It was a damn good call.  Melissa McCarthy is hilarious (and Jason Statham matches her all the way) and the script sports a lot of funny dialogue and solid genre send-ups.  It’s more entertaining than any 007 flick since the Connery era.  It does occasionally get bogged down when too much attention is given to the uninspired plot, a muddled composite of ho-hum espionage tropes.  But when it focuses on the gags and the action, it’s rock solid entertainment.  And furthermore, it deftly avoids the numerous pitfalls that could have arisen from a story centered around a fat woman.  None of the humor comes from Susan Cooper’s size, and she comes off as a strong, capable character… whose physical achievements are far less implausible than those of James Bond or Jason Bourne.  I’ll gladly see the sequel.  There’s gonna be a sequel, right?  Rating: Very Good (85)

IMDb

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The Future

Posted by martinteller on June 13, 2015

Sophie (Miranda July, also writing and directing) teaches dance to children.  Jason (Hamish Linklater) works from home doing tech support.  The two live together, four years into a comfortable relationship.  They come across an injured cat, who they name Paw-Paw (voiced by July) and take to the vet  They want to adopt Paw-Paw, but he’s been diagnosed with kidney failure.  He needs another month in the hospital, and after that will require diligent care.  Foreseeing a future shackled with responsibility while their dreams fade away, they quit their jobs and follow their impulses.  Jason signs up with an environmental organization, selling trees door-to-door.  Sophie attempts to make a new YouTube dance video every day, but fails, instead entering an affair.

July’s first feature, Me and You and Everyone We Know, felt lightweight but was enjoyable both because of and despite its quirkiness (it also is the source of one of the more memorable cards in “Cards Against Humanity”).  Six years later, she delivers a disappointing sophomore film.  These two main characters are in their mid-30’s but act at least 10 years younger.  They’re mired in the sort of Gen-X slackerism that most of us left behind long ago.  They talk to each other in an annoyingly affected manner that suggests they’re somewhere on the autism spectrum.  July says she hasn’t had a day job since she was 23… this script indicates that she’s still stuck at that age.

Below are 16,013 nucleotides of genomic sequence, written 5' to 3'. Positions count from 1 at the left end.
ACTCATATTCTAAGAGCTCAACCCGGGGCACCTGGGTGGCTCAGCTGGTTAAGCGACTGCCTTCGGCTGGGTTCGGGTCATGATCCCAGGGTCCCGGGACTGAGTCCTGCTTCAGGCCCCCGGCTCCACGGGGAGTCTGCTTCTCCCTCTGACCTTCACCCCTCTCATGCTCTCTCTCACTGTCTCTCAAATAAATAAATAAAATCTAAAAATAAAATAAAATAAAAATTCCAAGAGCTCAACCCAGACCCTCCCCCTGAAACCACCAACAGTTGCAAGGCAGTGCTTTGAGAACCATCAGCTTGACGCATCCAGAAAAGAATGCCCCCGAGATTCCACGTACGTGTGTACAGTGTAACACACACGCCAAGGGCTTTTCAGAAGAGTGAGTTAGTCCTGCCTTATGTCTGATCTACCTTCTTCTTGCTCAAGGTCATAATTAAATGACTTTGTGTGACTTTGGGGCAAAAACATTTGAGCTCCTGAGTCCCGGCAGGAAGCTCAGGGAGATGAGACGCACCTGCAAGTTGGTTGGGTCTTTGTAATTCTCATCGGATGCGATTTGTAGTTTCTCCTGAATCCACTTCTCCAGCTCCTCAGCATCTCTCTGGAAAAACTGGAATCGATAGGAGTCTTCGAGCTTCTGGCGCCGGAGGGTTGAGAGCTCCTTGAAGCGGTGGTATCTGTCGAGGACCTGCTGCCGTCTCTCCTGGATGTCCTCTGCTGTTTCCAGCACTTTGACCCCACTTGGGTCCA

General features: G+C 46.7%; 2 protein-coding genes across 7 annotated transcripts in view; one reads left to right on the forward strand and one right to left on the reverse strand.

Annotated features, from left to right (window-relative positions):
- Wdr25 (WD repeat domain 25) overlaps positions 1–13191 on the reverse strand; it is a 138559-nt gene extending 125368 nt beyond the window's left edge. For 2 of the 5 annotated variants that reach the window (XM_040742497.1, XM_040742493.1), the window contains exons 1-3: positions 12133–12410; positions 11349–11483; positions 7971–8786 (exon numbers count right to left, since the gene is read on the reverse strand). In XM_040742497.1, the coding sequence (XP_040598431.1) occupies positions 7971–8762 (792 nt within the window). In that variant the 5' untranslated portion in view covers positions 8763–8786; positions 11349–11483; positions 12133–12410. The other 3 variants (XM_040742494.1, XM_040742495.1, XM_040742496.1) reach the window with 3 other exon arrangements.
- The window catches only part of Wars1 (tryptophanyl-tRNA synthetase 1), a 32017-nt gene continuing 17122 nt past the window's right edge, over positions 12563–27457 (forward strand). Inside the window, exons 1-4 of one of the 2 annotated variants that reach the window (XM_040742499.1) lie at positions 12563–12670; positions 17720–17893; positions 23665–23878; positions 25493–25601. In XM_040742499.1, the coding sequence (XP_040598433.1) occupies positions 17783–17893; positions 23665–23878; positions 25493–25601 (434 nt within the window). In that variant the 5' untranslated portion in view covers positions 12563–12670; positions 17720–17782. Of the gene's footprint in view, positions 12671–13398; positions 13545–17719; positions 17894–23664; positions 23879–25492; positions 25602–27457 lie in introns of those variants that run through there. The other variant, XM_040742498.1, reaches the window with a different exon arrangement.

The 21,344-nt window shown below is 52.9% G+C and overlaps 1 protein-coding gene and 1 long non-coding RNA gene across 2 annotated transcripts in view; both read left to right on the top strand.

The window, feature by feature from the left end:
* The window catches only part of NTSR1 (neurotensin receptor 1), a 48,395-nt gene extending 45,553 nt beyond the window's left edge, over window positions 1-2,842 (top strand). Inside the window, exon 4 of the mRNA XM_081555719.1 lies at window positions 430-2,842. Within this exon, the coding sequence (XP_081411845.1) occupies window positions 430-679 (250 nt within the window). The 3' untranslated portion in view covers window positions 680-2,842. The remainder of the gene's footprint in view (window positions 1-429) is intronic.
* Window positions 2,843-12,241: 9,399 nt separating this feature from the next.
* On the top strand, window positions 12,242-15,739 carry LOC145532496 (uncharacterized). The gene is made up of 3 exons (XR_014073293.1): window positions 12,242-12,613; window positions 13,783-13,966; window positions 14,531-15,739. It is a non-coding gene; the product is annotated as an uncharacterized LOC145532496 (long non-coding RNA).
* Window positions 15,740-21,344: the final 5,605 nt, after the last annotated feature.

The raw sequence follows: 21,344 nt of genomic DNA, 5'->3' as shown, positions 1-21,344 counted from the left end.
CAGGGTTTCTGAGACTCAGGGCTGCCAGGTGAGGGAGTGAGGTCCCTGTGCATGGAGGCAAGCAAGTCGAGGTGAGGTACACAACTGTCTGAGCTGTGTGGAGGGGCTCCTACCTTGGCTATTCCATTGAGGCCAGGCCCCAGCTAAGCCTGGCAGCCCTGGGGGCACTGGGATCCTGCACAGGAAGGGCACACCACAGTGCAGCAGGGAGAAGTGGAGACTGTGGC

Some of it comes off like unconvincing shorthand.  See how these people belong together because they have the same haircut.  Love them because they’re so whimsical and sensitive.  But they’re stunted in their growth.  They can’t seem to handle anything.  I couldn’t make myself care about them, except hoping they didn’t procreate and make more people just like them.  Of course, that’s highly unlikely, considering how daunted they are by the responsibility of caring for a sick cat.

Surprisingly, among the movie’s many quirks, the narrating cat is one of the more palatable ones.  “Paw-Paw” provides the only truly affecting moments, and more than anything I hoped that he would be okay.  There’s a magic realism turn late in the film, one that serves as both a reasonably effective metaphor for depression and as a sort of relationship crisis wish-fulfillment.  And there is at least one good laugh in the movie (“I think that’s racist”).  It’s mostly just the two main characters who ruin everything.  The quiet panic in their eyes, their kooky banter, their lack of direction… none of it is endearing.  July’s film succeeds in its bold strokes, but fails in crafting sympathetic people to work with.  Rating: Poor (56)